Now that I've been exposed to it, I'm looking back in puzzlement. She's clearly got a lot on her mind, but how it isn't just a rehash of everyone else who's ever despaired about society coming apart at the seams eludes me. How it is at all fresh or illuminating also escapes me.
In a literal way, it actually does illuminate--at least in the Blue Light Theater Co.'s production, for which lighting designer Ryan M. Mueller has rigged equipment not only to throw thick, blaring beams (and strobe light effects) on the stage, but also to hit the audience square in the eyes every once in a while. It's as if the ticket-buyers have been assembled for a police grilling.
Which does follow a certain logic, since in The Hologram Theory a police inquiry is set in motion when a young woman called Patricia leaves her Trinidad home to visit New York City. Patricia is prompted to travel because she's concerned about her twin brother, Dominic. As it happens, Patricia communicates with Dominic in her reveries, and in his most recent telepathic dispatch, he gave her disturbing news: he was dead.
To her chagrin, Patricia's premonitions are confirmed. Dissoluting around town under the name Shango, Dominic had patronized a club called the Palace. There, he fell in with four club kids who murdered him and then, on orders from their leader, Joe Buck, chopped up his corpse and stashed it in Mylar-covered boxes. (Goldberg's has based her work on the club-related Angel Menendez killing a few years back.) One of the kids, Julian, is so conscience-ridden that he finds himself spilling the beans about the crime to a reporter, his girlfriend Mimi's stepsister Sara.
If there seems to be an abundance of coincidental links between the characters in The Hologram Theory, it's no accident. They cross each other's paths and troop into each other's apartments--all of them, that is, except Ritah, the haranguing, Brooklyn-stuck wife of a rookie cop, Greg, who is single-handedly carrying out the search for Dominic. The remaining person in this round robin is Julian's father, Simon, a writer who's something of an idol to Sara, until she seduces him--or does he seduce her? He, too, gets to drop in at Sara's crowded flat where his troubled son is crashing. The misguided friends and lovers in this tight circle don't stop spinning until they realize what they've got to do: reunite Dominic's various parts and, as a consequence, lay his spirit and theirs to rest.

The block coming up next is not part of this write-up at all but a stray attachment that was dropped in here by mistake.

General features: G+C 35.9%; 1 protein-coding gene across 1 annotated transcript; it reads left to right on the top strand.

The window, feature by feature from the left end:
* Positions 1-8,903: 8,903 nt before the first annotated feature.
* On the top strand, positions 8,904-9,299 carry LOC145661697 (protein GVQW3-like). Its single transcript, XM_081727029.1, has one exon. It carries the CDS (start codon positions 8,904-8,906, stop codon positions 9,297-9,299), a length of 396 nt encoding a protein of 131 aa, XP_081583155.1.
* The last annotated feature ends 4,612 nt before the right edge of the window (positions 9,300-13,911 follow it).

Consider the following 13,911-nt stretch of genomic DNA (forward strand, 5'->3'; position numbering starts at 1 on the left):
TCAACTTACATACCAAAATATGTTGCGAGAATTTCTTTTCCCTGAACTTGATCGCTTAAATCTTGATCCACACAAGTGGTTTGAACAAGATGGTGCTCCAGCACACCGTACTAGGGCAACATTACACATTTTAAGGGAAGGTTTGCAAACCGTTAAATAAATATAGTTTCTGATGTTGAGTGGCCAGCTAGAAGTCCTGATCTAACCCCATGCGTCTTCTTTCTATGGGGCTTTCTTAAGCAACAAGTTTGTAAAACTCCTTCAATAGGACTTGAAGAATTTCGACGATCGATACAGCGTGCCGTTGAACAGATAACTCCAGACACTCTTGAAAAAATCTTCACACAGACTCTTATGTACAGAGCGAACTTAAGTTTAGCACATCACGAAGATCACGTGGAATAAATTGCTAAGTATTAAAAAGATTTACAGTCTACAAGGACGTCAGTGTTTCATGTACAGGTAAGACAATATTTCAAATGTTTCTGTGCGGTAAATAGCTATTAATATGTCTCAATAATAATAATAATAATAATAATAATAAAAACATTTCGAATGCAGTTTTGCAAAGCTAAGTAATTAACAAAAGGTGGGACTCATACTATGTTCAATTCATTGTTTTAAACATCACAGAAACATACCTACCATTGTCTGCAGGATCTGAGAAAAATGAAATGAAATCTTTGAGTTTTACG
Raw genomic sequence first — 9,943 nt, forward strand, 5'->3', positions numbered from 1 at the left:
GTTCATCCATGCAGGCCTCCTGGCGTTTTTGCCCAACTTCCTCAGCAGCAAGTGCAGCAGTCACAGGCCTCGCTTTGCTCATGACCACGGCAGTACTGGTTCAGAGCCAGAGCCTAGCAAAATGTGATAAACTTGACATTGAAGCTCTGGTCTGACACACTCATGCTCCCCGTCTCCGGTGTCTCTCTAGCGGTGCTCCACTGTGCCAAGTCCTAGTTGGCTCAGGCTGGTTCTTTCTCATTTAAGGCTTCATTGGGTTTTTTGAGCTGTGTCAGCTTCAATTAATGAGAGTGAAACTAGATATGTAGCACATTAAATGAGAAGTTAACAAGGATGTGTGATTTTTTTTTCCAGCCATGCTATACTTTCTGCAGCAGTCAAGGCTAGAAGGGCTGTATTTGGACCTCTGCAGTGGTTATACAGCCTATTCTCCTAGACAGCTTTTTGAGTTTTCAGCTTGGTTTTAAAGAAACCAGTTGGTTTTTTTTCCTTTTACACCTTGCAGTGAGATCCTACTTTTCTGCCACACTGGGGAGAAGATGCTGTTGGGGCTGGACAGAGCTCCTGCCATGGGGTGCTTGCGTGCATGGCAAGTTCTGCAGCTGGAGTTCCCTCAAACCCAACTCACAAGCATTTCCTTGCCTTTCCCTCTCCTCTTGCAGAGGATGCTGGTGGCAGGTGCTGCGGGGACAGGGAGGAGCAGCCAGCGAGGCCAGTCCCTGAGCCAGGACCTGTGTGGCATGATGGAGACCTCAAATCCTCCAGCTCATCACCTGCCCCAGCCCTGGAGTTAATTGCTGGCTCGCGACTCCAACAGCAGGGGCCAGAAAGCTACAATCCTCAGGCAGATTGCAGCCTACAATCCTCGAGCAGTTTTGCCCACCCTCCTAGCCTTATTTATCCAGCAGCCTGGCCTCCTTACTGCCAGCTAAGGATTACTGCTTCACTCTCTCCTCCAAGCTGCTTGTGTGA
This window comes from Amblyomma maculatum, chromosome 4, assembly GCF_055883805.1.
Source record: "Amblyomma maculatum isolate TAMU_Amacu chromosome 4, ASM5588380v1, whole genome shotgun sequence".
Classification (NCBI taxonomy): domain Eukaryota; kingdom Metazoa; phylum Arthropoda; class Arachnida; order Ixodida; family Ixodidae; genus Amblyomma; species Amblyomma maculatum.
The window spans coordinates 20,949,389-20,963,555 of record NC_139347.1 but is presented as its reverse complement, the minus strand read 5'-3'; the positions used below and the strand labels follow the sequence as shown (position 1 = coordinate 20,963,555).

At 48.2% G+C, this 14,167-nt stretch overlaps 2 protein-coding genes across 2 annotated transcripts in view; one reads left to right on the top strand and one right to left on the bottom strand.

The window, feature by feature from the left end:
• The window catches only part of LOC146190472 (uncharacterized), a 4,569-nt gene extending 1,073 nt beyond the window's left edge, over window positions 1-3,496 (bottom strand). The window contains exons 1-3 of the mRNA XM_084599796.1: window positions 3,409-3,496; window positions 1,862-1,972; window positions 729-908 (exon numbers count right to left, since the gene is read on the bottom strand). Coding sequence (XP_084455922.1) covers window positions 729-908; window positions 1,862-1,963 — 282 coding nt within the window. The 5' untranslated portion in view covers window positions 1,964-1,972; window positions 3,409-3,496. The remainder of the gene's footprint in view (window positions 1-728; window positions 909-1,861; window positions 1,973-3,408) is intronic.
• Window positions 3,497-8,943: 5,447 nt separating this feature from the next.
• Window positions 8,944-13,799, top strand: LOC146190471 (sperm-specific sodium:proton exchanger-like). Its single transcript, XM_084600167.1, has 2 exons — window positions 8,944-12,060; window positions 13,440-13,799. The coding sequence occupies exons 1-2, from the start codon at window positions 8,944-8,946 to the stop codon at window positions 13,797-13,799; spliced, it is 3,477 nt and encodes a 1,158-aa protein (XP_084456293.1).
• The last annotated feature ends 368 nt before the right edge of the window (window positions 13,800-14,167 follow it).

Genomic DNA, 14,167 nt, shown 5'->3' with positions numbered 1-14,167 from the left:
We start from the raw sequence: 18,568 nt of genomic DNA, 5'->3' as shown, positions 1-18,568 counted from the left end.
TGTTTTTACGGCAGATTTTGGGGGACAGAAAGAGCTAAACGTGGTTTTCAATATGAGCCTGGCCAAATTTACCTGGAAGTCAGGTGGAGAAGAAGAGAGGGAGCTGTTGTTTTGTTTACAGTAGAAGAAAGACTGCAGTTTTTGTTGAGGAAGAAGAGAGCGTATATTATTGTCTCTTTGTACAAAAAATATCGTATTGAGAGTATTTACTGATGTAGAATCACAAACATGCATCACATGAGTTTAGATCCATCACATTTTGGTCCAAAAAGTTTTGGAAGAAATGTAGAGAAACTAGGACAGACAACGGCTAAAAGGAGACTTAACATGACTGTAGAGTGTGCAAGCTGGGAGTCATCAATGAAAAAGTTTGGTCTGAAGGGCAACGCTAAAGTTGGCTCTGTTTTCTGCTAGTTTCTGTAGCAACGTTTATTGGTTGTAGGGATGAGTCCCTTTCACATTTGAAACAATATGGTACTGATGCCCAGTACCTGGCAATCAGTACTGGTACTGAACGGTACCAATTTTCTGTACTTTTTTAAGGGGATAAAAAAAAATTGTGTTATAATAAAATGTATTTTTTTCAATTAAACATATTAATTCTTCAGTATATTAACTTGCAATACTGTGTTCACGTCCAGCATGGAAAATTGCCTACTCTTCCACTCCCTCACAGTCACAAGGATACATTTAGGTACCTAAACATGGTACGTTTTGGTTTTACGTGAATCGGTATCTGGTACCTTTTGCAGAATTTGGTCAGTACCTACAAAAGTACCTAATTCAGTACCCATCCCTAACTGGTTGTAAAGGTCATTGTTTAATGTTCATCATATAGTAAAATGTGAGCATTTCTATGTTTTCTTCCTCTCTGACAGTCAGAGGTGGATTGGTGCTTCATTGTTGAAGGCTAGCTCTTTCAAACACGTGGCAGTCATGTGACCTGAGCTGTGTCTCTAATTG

Unfortunately, Goldberg's play in the end symbolizes what she's condemning: self-induced anomie. In a series of fragmented--almost hallucinogenic--scenes, she flails around for meaning while her characters writhe on the floor and those rotating light fixtures implicate the audience in the destructive behavior. Mimi is so undone by a fear that her body won't obey her that she often can only rock herself rhythmically. Sara, however, is so caught up in finding a news story with which she can make her name she doesn't even notice her stepsister's plight. (She's as obtuse as Patricia is astute.)
And speaking of Sara and investigative journalism, what kind of journalist is she? Apparently, she has neither affiliation nor scruples--she's prepared to sleep with both Julian and Simon if she thinks that'll boost her chance of a scoop. Moreover, why is Greg carrying out the investigation into Dominic's disappearance and murder by himself? The answer to these and numerous equally baffling questions is not forthcoming.
In the overwrought contemporary melodrama, Goldberg gives the impression she's declaiming too many profundities to be held to dramaturgical sense. She's in good company, too, since her collaborators seem to think they must underscore her significance with loud noises and crinkly Mylar backdrops and searchlights and shiny Venetian blinds. (In addition to his work on lights, Mueller designed the tall, predominantly black-and-red set with Scott Spahr; Ray Sweeten, not living up to his name, is responsible for the original music and sound design.)
Director Ruben Polendo hasn't controlled any of the excesses, either. It's more like he's encouraged his players to keep going over the top until they can wave from an orbit somewhere in outer space. For the record, those doing ensemble scenery-chewing include Kellie Overbey, Daniel Bess, Corey Stoll, Bill Torres, Elizabeth Reaser and Chris Messina, who succeeds in making Joe Buck extra-special creepy.
"There is no reason," Sara says as The Hologram Theory begins. "No reason at all." Perhaps she's talking about this piece. After all, a hologram is an image that gives the impression of being three dimensional when there's nothing there, which may be an apt description of Jessica Goldberg's forlorn play.
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